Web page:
October (Non)Surprise

fox with dead hen Guess what? That’s right. The Federal Communications Commission, after striking the pose that it would respect the results of a period of public comment, is going to preserve net non-neutrality! Internet access, one of our epoch’s most basic and simple services, will continue to be given over to the corporate profit ranchers who understand and use the gift of such blatant mis-regulation as licenses to steal.

Here is the scheme, as described by The Wall Street Journal:

Advocates of net neutrality say that the only way to achieve it is to classify the Internet as common carrier, or a public utility.

The broadband providers would like the FCC to keep them classified as information services, which makes the industry subject to far less regulation.

Caught in the middle, Mr. Wheeler is close to settling on a hybrid approach, people close to the chairman say. The emerging proposal is a departure from an FCC plan put forth last spring, which kept broadband classified as an information service, though Mr. Wheeler at the time made clear that he welcomed input on whether to go the common-carrier route.

The plan now under consideration would separate broadband into two distinct services: a retail one, in which consumers would pay broadband providers for Internet access; and a back-end one, in which broadband providers serve as the conduit for websites to distribute content. The FCC would then classify the back-end service as a common carrier, giving the agency the ability to police any deals between content companies and broadband providers.

This of course, means that “consumers” will not be able to avail themselves of common carrier rights vis-a-vis the internet overlords. Only the FCC will have that privilege, and only as relates to backroom dealings. Anybody want to guess what that will mean? Take heart, o yearners for democracy and real economy: The fox is going to be watching (part of) the henhouse even more closely!

And, meanwhile, what a phrase, this “caught in the middle.”

On one side stand the overclass Robber Barons, with their sponsorship of the entire political show.

What’s on the other side, you might wonder?

Well, according to the Sunshine Foundation’s analysis of it, in the record-smashing public commentary to the FCC, “less than 1 percent of comments were clearly opposed to net neutrality.” Moreover, the Sunshine Foundation found it “actually surprising how many of the submitted comments seemed not to have been driven by form letter writing campaigns.”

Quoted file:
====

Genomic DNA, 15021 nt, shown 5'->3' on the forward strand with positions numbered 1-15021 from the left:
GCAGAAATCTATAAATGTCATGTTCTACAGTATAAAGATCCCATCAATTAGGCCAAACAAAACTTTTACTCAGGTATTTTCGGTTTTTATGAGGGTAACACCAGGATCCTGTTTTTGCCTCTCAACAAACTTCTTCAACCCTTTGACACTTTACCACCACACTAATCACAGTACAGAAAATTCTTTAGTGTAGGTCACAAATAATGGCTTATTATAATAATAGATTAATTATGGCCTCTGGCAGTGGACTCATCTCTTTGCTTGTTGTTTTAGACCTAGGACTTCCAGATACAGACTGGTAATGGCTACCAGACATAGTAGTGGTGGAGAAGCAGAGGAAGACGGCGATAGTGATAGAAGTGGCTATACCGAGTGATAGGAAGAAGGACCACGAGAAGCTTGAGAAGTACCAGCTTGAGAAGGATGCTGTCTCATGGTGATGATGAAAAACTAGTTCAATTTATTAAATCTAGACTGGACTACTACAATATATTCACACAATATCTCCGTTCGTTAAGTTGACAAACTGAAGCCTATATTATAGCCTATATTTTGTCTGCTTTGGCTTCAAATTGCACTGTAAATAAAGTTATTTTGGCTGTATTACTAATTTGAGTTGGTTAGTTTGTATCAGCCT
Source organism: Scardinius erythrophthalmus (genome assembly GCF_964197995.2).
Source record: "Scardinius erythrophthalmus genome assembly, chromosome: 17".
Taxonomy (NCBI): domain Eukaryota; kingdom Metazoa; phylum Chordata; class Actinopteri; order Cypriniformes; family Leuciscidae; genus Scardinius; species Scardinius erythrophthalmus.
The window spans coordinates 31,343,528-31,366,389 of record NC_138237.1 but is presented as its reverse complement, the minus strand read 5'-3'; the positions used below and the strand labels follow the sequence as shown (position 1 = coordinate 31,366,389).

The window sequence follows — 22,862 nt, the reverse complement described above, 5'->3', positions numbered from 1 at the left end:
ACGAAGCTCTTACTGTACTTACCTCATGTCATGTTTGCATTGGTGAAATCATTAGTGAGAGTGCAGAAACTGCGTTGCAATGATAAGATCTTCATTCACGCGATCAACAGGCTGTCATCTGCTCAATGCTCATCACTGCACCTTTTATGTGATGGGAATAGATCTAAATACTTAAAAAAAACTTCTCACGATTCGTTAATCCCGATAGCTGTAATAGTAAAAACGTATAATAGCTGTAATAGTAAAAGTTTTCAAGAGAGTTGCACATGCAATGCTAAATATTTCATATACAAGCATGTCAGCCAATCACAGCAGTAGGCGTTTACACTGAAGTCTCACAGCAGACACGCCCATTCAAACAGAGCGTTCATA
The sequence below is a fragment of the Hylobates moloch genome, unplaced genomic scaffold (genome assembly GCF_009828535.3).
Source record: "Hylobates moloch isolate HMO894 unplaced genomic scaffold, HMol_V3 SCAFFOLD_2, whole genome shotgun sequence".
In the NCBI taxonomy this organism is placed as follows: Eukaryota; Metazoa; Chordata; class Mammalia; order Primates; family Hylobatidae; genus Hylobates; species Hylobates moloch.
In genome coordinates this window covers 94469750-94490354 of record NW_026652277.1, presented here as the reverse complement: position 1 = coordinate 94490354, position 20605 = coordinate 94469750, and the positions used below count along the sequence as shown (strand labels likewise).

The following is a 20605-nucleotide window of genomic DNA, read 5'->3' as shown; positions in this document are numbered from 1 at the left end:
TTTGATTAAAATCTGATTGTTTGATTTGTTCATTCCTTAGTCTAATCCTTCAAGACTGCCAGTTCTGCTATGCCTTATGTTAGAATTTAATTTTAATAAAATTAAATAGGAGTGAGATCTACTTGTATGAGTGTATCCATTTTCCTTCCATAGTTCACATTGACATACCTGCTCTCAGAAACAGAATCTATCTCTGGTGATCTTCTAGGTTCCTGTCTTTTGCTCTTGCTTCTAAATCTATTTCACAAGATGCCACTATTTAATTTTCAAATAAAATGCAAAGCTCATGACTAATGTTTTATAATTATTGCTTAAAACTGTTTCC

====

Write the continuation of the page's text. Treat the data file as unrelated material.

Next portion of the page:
Of course, this is “caught in the middle” quote, is quite accurate politically, despite the numbers of human noses on each side. Our mighty regulators are indeed stuck play-jousting in the spaces between the investing class and the 99 percent. At the ready they stand, on their golden leashes, armed with quivers of wet noodles!

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Eye in the Sky Making You Buy

mind reading image Big business marketing grows faster than the corporate capitalist economy from which it logically and necessarily emerges.

Here at TCT, we keep track of the resulting Orwellian news from the general human, rather than MSM/capitalist, perspective.

The latest is more effort in the direction of getting computers to be able to read images on the internet. Currently, those remain mostly grayed-out spots to the data harvesters.

But, because of the special richness and emotionality of images, this will very likely change sometime soon. Per Ad Age:

When then-Google exec Vic Gundotra took the stage at the company’s annual developer conference, he showed a photo of the Eiffel Tower. Many in attendance automatically recognized the landmark — and so did Google’s computers.

Since that milestone in May 2013, Google, along with Yahoo, Facebook and other companies, has been struggling to get at a gold mine of potential data: the millions of images flitting about the web. Image-recognition technology is the next frontier for companies that have built multibillion dollar businesses on their ability to convert data into more personalized content for audiences and better targeting for advertisers.

“There’s this treasure trove of data these companies are sitting on in the form of the visual web. That data for the most part is uncategorized. It’s a black box,” said Justin Fuisz, CEO of Fuisz Media, a company that uses image recognition to attach branded calls to action to objects in videos.

The steps are slow, due to the genuinely deep problems involved in trying to mechanically extract human meanings from images. But some problems (not climate change, war, or poverty, mind you) simply must be solved! Hence, the state-of-affairs in late 2014:

“Our clients have never given it much thought. But as soon as it’s available at scale, it’s going to be huge,” said Doug Kofoid, president-global solutions at Publicis Groupe’s VivaKi.

“When we are talking in theoretical terms about [Horizon Media client] Weight Watchers for instance, we can identify who is pinning Weight Watchers specific materials — food, recipes — but also any type of food content that we think would be a qualifier for a potential Weight Watcher prospect. So it becomes very clearly about the actual content that’s pinned,” said Horizon Media Chief Digital Officer Donald Williams.

“The biggest surprise I had was the richness of those images and how much personal information is coming across in the richness of those images,” said Starcom MediaVest Group’s global research lead Kate Sirkin. “It really does start to give you a good flavor of interests and lifestyle and passions of the consumer.”

Big Brother would be sick with jealousy.